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our mission statement…
Woo Fridge believes having daily access to fresh food is a human right. In Worcester, 15% of families, have identified as living with food insecurity. While navigating the Covid-19 pandemic, these numbers have risen significantly within our city. Community fridges are open 24/7, leaving limited barriers in the way of someone accessing fresh, healthy food of their choosing.
According to a 2010 USDA study, there are approximately 133 billion pounds of food that are wasted and sent to landfills annually. With 1 in 7 children in the United States living in food-insecure homes, wondering where their next meal will come from, the amount of food waste produced in this country is an act of violence. Within our organizing efforts, we partner with farms, grocers, and local restaurants to rescue food that would otherwise be thrown away. In organizing these food rescue missions, we support neighbors in accessing fresh, healthy food daily. Our free food initiative is rooted in mutual aid, meaning this is a fully community-run operation with the goal of developing community resilience and ultimately liberation from the power structures that are designed to oppress and regulate us. This is mutual aid, not charity. The goal of a community fridge is empowerment and building long-term relationships with community members.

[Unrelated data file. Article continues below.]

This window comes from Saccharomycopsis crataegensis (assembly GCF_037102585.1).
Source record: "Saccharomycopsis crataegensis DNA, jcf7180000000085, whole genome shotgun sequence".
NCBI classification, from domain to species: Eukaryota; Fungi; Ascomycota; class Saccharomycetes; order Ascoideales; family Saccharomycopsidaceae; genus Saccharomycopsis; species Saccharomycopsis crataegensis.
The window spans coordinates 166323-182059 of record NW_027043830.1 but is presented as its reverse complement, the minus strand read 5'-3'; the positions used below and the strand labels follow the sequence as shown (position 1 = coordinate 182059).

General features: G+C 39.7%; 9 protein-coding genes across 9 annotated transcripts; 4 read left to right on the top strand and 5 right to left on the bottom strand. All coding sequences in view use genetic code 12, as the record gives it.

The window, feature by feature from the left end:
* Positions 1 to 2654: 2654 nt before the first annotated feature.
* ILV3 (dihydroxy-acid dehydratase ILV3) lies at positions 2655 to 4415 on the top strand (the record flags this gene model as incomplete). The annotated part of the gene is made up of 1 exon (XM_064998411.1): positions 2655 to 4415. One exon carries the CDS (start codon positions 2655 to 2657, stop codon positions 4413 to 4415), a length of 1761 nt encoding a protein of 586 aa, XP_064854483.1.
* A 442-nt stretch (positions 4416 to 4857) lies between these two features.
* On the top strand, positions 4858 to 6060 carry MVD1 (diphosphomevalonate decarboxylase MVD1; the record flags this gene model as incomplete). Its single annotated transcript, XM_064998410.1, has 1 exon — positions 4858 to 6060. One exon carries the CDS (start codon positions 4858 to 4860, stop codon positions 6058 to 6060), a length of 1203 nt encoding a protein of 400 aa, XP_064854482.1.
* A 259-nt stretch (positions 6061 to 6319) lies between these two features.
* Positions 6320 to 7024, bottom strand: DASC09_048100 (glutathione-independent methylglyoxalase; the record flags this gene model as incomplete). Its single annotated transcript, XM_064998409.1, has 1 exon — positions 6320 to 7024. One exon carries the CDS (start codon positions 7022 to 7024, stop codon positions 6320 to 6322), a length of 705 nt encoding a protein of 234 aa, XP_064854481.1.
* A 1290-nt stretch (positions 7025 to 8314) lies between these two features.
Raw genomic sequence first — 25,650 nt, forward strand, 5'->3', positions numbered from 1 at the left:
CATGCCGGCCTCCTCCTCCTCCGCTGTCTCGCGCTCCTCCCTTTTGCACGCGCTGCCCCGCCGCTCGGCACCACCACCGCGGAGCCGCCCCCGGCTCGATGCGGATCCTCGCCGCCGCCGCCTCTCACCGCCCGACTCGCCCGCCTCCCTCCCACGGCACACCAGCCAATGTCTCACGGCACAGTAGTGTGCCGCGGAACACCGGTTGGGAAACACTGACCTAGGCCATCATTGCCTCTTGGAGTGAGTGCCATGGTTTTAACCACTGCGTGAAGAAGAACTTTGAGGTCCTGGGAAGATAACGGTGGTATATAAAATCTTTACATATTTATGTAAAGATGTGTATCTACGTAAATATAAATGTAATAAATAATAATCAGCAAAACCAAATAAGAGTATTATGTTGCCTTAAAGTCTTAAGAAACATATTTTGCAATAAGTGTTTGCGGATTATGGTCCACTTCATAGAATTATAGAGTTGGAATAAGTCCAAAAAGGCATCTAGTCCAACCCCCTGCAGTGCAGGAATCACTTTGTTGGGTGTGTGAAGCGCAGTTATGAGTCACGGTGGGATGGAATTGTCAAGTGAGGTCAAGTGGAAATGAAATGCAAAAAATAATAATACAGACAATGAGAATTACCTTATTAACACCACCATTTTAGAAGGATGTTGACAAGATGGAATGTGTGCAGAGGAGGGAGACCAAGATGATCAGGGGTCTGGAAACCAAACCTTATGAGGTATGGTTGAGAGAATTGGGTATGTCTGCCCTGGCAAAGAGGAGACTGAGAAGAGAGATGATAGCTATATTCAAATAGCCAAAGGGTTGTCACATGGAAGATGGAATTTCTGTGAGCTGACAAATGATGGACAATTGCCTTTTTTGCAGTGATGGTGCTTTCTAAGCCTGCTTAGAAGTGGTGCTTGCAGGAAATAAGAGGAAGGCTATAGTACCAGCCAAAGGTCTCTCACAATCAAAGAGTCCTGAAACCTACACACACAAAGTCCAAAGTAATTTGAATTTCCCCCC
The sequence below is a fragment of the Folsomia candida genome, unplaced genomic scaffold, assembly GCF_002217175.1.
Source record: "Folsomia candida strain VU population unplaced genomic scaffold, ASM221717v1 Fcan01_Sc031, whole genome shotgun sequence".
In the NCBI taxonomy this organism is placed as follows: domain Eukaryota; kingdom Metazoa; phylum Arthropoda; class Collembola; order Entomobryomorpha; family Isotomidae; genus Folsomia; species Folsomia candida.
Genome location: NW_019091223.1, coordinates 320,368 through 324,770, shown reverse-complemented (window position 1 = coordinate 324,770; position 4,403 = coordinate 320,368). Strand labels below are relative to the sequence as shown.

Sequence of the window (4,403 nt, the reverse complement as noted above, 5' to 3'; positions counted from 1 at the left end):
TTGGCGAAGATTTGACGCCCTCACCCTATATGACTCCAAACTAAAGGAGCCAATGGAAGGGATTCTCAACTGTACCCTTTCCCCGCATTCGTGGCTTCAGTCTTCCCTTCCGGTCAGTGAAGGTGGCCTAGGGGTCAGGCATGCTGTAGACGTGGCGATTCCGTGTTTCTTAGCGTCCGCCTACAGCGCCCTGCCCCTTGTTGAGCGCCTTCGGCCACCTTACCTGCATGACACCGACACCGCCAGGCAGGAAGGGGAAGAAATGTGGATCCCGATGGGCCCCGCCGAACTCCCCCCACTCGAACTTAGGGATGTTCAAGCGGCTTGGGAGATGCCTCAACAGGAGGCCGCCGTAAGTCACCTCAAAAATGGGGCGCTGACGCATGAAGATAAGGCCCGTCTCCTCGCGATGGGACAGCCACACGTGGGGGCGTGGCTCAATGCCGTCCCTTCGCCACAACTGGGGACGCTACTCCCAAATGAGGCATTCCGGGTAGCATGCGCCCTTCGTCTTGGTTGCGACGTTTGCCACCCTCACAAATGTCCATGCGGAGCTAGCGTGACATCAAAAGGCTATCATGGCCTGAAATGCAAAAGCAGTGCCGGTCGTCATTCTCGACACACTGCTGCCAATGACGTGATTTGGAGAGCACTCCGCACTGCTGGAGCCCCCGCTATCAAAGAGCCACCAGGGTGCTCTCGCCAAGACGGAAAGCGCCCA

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Our Guiding Principles
Solidarity not Charity
We organize laterally and our work is non-hierarchical. We understand that community members know their needs best, so we work in solidarity with those most affected by the structural harm that is caused in our communities. We work to blur the boundaries of giver and receiver and prioritize community responsibility over traditional systems of charity that emphasize one-way exchanges and are often ineffective ways of addressing structural inequalities.
The community fridges are organized structures for self-healing, sustainable mutual aid and connection. We approach our work with love, joy, and understanding that our job as neighbors is to care for one another. We do this by forming genuine connections and exchanging resources.
In practice, mutual aid is community coming together to organize the exchange of resources. This ensures that every community member’s needs are met. We are following the footsteps of grassroot organizers who came before us and acknowledge that mutual aid practices stem from non-Western traditions that predate colonialism and capitalism.
Community fridges are safe spaces, free from policing or judgment. We believe people know the best way to meet their needs. Food insecurity is not an issue that stems from scarcity, rather organizations that are hoarding resources for power or profit and policing the distribution of resources. We must work to uncover and disrupt those inequitable systems.